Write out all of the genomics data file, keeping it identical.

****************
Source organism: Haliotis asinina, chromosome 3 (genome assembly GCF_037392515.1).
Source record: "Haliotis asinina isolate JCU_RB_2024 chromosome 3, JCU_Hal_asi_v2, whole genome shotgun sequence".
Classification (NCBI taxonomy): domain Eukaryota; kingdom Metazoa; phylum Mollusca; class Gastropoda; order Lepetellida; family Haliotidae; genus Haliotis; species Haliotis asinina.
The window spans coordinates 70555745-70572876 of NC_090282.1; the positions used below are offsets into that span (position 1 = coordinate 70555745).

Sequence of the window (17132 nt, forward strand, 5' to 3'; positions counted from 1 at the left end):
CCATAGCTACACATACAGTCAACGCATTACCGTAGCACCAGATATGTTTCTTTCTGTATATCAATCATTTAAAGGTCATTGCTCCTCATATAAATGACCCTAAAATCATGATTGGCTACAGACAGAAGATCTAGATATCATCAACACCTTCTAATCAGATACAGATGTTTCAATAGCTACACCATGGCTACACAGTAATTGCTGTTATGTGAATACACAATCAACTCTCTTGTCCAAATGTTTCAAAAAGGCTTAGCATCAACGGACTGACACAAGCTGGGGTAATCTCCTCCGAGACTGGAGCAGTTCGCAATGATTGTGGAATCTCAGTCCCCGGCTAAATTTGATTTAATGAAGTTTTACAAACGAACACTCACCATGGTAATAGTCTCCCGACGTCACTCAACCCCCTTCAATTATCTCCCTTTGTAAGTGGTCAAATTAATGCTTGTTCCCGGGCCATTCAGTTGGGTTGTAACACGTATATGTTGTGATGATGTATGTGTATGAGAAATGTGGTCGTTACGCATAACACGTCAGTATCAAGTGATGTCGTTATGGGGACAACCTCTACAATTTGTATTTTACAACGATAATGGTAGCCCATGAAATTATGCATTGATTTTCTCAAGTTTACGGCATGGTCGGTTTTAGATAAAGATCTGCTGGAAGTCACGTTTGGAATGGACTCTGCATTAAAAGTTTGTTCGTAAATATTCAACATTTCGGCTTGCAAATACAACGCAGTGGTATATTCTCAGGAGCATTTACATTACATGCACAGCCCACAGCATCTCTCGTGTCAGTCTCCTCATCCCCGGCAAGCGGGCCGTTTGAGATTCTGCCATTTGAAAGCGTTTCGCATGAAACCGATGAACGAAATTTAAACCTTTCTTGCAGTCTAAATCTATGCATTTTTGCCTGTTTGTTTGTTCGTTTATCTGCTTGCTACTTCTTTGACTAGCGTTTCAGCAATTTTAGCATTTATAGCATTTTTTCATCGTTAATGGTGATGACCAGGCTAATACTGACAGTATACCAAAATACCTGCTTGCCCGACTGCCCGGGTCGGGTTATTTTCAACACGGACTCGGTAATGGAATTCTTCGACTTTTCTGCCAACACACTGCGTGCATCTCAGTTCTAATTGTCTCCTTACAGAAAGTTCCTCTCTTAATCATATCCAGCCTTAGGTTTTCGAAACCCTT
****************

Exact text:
Source organism: Haliotis asinina, chromosome 3 (genome assembly GCF_037392515.1).
Source record: "Haliotis asinina isolate JCU_RB_2024 chromosome 3, JCU_Hal_asi_v2, whole genome shotgun sequence".
Classification (NCBI taxonomy): domain Eukaryota; kingdom Metazoa; phylum Mollusca; class Gastropoda; order Lepetellida; family Haliotidae; genus Haliotis; species Haliotis asinina.
The window spans coordinates 70555745-70572876 of NC_090282.1; the positions used below are offsets into that span (position 1 = coordinate 70555745).

Sequence of the window (17132 nt, forward strand, 5' to 3'; positions counted from 1 at the left end):
CCATAGCTACACATACAGTCAACGCATTACCGTAGCACCAGATATGTTTCTTTCTGTATATCAATCATTTAAAGGTCATTGCTCCTCATATAAATGACCCTAAAATCATGATTGGCTACAGACAGAAGATCTAGATATCATCAACACCTTCTAATCAGATACAGATGTTTCAATAGCTACACCATGGCTACACAGTAATTGCTGTTATGTGAATACACAATCAACTCTCTTGTCCAAATGTTTCAAAAAGGCTTAGCATCAACGGACTGACACAAGCTGGGGTAATCTCCTCCGAGACTGGAGCAGTTCGCAATGATTGTGGAATCTCAGTCCCCGGCTAAATTTGATTTAATGAAGTTTTACAAACGAACACTCACCATGGTAATAGTCTCCCGACGTCACTCAACCCCCTTCAATTATCTCCCTTTGTAAGTGGTCAAATTAATGCTTGTTCCCGGGCCATTCAGTTGGGTTGTAACACGTATATGTTGTGATGATGTATGTGTATGAGAAATGTGGTCGTTACGCATAACACGTCAGTATCAAGTGATGTCGTTATGGGGACAACCTCTACAATTTGTATTTTACAACGATAATGGTAGCCCATGAAATTATGCATTGATTTTCTCAAGTTTACGGCATGGTCGGTTTTAGATAAAGATCTGCTGGAAGTCACGTTTGGAATGGACTCTGCATTAAAAGTTTGTTCGTAAATATTCAACATTTCGGCTTGCAAATACAACGCAGTGGTATATTCTCAGGAGCATTTACATTACATGCACAGCCCACAGCATCTCTCGTGTCAGTCTCCTCATCCCCGGCAAGCGGGCCGTTTGAGATTCTGCCATTTGAAAGCGTTTCGCATGAAACCGATGAACGAAATTTAAACCTTTCTTGCAGTCTAAATCTATGCATTTTTGCCTGTTTGTTTGTTCGTTTATCTGCTTGCTACTTCTTTGACTAGCGTTTCAGCAATTTTAGCATTTATAGCATTTTTTCATCGTTAATGGTGATGACCAGGCTAATACTGACAGTATACCAAAATACCTGCTTGCCCGACTGCCCGGGTCGGGTTATTTTCAACACGGACTCGGTAATGGAATTCTTCGACTTTTCTGCCAACACACTGCGTGCATCTCAGTTCTAATTGTCTCCTTACAGAAAGTTCCTCTCTTAATCATATCCAGCCTTAGGTTTTCGAAACCCTT